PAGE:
Assad’s reliance on Hizballah, particularly in the decisive victory over the strategic district of Qusayr in June, is equally fraught, says Lund. “Hizballah doesn’t answer to Syria, but to Iran. He has surrendered to a foreign militia where he is supposed to be sovereign.”
Earlier this year Assad announced the formation of the National Defense Army in Damascus, organizing the disparate Popular Committees into a cohesive organization that is armed, trained and salaried by the government. “This means they can be accountable,” says the businessman, “but only as long as the regime keeps paying them. If it stops, where is their loyalty then?” Loyalty is only part of the problem. As the militias’ depredations on the civilian population become more widespread and rule of law weaker, support for Assad, even in regime strongholds, could begin to waver. “The Assad regime’s selling point is that it can protect the country from anarchy and establish order, even if it is oppressive. If the regime seems to be decaying, it can’t make that sale anymore,” says Lund.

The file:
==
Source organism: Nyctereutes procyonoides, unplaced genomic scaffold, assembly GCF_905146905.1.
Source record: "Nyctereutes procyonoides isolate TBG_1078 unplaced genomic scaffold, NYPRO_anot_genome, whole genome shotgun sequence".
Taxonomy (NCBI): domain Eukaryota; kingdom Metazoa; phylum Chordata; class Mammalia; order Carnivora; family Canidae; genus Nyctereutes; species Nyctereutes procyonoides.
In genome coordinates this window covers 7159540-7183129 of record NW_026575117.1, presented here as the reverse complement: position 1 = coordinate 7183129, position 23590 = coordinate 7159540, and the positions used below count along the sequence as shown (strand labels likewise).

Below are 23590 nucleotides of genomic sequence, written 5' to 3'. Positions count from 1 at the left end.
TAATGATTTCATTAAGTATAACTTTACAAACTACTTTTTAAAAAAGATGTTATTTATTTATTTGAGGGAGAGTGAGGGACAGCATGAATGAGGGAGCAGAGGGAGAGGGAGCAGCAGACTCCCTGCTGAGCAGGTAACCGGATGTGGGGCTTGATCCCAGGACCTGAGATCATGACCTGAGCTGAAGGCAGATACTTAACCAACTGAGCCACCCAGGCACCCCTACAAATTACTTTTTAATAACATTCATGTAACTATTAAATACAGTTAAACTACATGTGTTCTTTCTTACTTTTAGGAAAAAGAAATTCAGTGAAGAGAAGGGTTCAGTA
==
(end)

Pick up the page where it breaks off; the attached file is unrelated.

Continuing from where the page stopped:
Middle Eastern despots such as Tunisia’s Zine el-Abidine Ben Ali, Egypt’s Hosni Mubarak, Libya’s Muammar Gaddafi and Yemen’s Ali Abdullah Saleh have argued that their authoritarianism was necessary to combat the spread of transnational terrorist groups like al-Qaeda into their respective countries’ opposition. Syria’s Assad is no different. He recently claimed in an interview with French Newspaper Le Figaro the rebels fighting his regime are “80% to 90% … al-Qaeda,” and warned of catastrophic consequences should the fractious and undisciplined opposition militias have their way with Syria. But it could turn out that the next Syrian crisis is one of Assad’s own making.